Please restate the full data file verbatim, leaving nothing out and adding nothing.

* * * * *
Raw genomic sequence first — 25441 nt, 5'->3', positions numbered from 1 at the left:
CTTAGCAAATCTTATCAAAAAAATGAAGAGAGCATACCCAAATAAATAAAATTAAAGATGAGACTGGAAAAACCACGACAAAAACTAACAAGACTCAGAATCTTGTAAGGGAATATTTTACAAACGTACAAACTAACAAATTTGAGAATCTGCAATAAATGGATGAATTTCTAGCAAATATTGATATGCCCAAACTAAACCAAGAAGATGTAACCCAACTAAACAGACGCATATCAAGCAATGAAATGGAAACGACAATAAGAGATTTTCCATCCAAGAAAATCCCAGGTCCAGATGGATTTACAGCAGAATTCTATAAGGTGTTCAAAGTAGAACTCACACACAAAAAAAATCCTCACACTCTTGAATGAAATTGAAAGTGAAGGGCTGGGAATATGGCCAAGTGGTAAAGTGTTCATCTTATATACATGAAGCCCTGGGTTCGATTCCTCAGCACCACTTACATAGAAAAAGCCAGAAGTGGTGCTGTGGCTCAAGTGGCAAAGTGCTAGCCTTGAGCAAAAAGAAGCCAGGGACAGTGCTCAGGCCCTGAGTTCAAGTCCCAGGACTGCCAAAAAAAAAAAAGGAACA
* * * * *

Raw genomic sequence first — 25441 nt, 5'->3', positions numbered from 1 at the left:
CTTAGCAAATCTTATCAAAAAAATGAAGAGAGCATACCCAAATAAATAAAATTAAAGATGAGACTGGAAAAACCACGACAAAAACTAACAAGACTCAGAATCTTGTAAGGGAATATTTTACAAACGTACAAACTAACAAATTTGAGAATCTGCAATAAATGGATGAATTTCTAGCAAATATTGATATGCCCAAACTAAACCAAGAAGATGTAACCCAACTAAACAGACGCATATCAAGCAATGAAATGGAAACGACAATAAGAGATTTTCCATCCAAGAAAATCCCAGGTCCAGATGGATTTACAGCAGAATTCTATAAGGTGTTCAAAGTAGAACTCACACACAAAAAAAATCCTCACACTCTTGAATGAAATTGAAAGTGAAGGGCTGGGAATATGGCCAAGTGGTAAAGTGTTCATCTTATATACATGAAGCCCTGGGTTCGATTCCTCAGCACCACTTACATAGAAAAAGCCAGAAGTGGTGCTGTGGCTCAAGTGGCAAAGTGCTAGCCTTGAGCAAAAAGAAGCCAGGGACAGTGCTCAGGCCCTGAGTTCAAGTCCCAGGACTGCCAAAAAAAAAAAAGGAACA